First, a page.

The Joy of Sing-Sing
Manifesto Records Inc

Paul Wong

Sing-Sing’s debut album, The Joy of Sing-Sing, features fast-paced techno beats behind the soft and simple voice of Lisa O’Neil. Emma Anderson, formerly of Lush, provides guitar and backing vocals for Sing-Sing, along with much of the instrumental writing.
O’Neil’s voice lacks the brassy or vibrato quality we have come to expect from female vocalists. Sing-Sing is more closely identifiable with the vocal styles of Garbage or Sneaker Pimps. The melodies behind the voice are not as rock driven as early Garbage, but are comparable to some of their later efforts. The album also has a bit of a retro feel, looking back to Blondie and the ’80s pop we all sort of remember. While these influences may compromise the originality of the album at times, Sing-Sing uses some innovative techniques to set their music apart from the ghosts of pop past.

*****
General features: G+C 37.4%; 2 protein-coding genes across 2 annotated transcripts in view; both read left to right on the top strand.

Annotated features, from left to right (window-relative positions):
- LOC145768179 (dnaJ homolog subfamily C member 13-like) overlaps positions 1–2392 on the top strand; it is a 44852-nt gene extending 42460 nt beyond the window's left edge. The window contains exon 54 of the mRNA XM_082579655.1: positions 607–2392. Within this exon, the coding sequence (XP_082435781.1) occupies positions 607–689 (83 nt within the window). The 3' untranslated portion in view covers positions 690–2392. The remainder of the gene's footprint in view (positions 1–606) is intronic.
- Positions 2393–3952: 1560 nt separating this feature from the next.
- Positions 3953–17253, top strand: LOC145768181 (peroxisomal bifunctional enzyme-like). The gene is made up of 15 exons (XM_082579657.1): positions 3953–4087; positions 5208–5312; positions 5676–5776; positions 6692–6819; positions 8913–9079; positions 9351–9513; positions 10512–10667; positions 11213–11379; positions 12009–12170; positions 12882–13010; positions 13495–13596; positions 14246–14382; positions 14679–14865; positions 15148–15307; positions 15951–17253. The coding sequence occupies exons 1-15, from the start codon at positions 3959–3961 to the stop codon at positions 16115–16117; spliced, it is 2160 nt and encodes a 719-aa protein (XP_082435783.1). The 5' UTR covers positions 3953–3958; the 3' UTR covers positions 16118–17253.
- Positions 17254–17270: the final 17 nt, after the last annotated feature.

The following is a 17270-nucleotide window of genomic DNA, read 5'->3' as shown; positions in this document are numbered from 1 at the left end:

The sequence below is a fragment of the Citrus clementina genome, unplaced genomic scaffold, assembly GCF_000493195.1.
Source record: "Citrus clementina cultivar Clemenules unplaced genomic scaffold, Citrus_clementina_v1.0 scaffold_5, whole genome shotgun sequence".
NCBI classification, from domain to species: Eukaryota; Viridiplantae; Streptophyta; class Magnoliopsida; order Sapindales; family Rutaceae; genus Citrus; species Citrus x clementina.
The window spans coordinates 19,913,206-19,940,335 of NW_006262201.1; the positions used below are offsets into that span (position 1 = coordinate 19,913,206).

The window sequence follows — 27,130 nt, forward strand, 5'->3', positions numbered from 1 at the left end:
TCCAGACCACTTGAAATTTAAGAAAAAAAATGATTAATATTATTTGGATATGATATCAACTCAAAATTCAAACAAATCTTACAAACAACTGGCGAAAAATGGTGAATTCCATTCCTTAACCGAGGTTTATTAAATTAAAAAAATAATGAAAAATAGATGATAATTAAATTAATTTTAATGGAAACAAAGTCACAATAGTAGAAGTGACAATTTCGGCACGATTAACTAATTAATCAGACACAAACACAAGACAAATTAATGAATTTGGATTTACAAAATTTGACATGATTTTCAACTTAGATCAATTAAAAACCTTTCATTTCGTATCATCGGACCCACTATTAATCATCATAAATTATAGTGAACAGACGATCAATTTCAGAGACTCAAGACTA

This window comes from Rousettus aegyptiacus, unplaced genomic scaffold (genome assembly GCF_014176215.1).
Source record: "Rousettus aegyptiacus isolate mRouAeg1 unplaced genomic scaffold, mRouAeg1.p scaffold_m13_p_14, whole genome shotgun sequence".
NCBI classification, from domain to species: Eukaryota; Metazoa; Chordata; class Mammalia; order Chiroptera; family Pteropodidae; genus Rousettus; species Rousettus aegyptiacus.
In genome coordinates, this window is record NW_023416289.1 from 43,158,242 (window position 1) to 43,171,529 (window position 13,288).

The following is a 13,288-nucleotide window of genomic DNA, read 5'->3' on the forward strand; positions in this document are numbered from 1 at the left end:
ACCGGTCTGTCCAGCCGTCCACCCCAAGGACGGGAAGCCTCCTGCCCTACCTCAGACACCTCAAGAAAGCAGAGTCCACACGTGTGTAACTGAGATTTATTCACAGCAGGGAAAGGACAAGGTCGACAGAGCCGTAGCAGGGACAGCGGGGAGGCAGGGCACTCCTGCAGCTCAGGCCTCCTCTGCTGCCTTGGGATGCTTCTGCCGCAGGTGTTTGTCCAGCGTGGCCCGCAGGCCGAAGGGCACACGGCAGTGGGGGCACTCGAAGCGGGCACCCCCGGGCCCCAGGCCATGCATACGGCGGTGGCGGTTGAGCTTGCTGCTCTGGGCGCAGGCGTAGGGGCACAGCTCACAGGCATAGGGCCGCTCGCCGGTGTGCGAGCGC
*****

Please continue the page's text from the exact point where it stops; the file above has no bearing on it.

The instrumental scope on this record rivals any electronic music coming out of Detroit. A winding jack in the box opens the album and adds to its childlike qualities, before the song quickly changes key and tone yet continues to thread a similar eerie sound throughout the track. Harp programming appears between verses on “

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